Mar 24, 2015 - 4:45pm

If You Like Small Businesses You Shouldn't Like Net Neutrality

Senior Editor, Digital Content


Web servers inside a Facebook data center in Prineville, Ore.
Web servers inside a Facebook data center in Prineville, Ore. Photo credit: Meg Roussos/Bloomberg.

Net Neutrality proponents claim that the regulations are “crucial” for small businesses. However, the fact is small businesses will bear much of the brunt, as Will Rinehart at the American Action Forum discovered:

The Federal Communications Commission (FCC) admits at least 90 percent of the businesses that will be burdened by the new utility-style network neutrality regulations will be small businesses.

As required by law, the FCC must estimate the effect the new rules will have on small business. In total, 20,640 companies will be affected, of which 18,532 are considered small businesses by the Small Business Administration.

The new rules will invariably impose new compliance costs on businesses, which will hit small businesses like rural internet service providers (ISPs) and wireless carriers the hardest.

In related news, the Net Neutrality legal wars have begun, which includes a small Texas ISP:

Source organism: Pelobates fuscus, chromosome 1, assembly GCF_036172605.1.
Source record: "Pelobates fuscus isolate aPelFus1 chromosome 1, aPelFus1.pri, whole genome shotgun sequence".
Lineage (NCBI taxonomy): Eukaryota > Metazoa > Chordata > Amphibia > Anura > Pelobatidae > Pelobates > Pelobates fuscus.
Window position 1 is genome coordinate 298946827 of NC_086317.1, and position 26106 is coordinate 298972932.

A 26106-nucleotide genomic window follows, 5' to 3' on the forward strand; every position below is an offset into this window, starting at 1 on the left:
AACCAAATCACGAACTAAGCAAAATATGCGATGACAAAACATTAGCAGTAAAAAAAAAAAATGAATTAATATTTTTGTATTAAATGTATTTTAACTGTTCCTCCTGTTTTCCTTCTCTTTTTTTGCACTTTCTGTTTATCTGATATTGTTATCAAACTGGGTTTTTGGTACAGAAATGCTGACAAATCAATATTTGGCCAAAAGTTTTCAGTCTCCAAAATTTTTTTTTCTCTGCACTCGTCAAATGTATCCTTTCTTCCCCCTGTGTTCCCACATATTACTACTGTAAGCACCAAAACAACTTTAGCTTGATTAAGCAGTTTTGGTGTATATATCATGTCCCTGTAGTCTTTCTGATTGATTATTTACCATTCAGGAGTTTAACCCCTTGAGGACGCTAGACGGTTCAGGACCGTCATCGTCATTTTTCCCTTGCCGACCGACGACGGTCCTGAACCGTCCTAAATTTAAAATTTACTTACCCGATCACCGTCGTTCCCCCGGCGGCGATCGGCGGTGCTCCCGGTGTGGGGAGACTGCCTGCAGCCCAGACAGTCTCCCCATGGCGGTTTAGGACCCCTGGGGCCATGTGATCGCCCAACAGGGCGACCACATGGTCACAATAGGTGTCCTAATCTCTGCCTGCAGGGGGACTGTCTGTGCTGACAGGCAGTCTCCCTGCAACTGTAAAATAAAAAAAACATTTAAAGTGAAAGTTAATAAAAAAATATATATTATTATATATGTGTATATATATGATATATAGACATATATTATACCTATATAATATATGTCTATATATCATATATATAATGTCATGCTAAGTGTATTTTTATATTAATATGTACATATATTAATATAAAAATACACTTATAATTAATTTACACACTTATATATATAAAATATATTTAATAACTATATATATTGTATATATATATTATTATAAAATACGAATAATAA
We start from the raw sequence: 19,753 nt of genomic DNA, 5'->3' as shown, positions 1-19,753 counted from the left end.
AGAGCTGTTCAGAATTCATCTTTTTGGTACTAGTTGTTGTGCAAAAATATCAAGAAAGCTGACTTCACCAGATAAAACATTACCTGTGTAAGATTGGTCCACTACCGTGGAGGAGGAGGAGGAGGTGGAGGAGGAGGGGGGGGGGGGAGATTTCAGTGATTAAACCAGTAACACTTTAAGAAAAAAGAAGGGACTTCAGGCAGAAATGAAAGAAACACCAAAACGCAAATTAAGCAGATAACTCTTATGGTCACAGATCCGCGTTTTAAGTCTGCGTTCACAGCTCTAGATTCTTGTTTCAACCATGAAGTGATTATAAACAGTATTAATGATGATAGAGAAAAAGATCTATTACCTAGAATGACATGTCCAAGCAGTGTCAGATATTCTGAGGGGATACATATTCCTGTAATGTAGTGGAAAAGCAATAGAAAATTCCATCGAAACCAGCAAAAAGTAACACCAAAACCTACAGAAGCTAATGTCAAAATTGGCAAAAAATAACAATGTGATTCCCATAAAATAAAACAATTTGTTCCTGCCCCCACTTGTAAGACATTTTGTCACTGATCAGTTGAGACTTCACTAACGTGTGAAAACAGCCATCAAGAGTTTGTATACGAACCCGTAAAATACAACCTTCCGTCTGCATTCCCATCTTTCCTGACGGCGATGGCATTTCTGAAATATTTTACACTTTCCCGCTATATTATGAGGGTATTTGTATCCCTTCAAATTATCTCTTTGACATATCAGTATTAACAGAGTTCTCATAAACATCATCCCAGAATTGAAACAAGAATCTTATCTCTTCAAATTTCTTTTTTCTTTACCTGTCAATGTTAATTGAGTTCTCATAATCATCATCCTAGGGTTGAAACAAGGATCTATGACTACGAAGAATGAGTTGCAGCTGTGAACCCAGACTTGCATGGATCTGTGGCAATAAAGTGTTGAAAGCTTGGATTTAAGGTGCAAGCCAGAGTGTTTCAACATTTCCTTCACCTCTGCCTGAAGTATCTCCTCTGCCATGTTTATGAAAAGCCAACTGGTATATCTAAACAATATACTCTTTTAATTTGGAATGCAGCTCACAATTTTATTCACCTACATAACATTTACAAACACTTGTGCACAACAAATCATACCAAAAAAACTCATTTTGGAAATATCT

On Monday, USTelecom — a group that includes some of the nation's largest Internet providers — filed suit in Washington, while Alamo Broadband sued the Federal Communications Commission in New Orleans.

The court filings kick-start a legal effort to overturn the FCC's regulations, passed in February, that aim to keep Internet providers from speeding up, slowing down or blocking Web traffic.

"We do not believe the Federal Communications Commission’s move to utility-style regulation invoking Title II authority is legally sustainable," USTelecom President Walter McCormick said in a statement. "Therefore, we are filing a petition to protect our procedural rights in challenging the recently adopted open Internet order.”

In its petition, Alamo alleges that the FCC's net neutrality rules apply onerous requirements on it under Title II of the Communications Act, the same law that the FCC uses to monitor legacy phone service.

"Alamo is thus aggrieved by the order and possesses standing to challenge it," the company's lawyers wrote in the petition, a copy of which was obtained by The Washington Post.

This is what happens when the FCC chose to ignore the light-touch regulatory approach to the Internet that has garnered decades of bipartisan Congressional support and resulted in vast amounts of innovation and economic growth. Expect years of legal fights and much business uncertainty. All because the FCC insisted on fixing a problem that isn’t there.

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About the Author

About the Author

Sean Hackbarth
Senior Editor, Digital Content

Sean writes about public policies affecting businesses including energy, health care, and regulations. When not battling those making it harder for free enterprise to succeed, he raves about all things Wisconsin (his home state) and religiously follows the Green Bay Packers.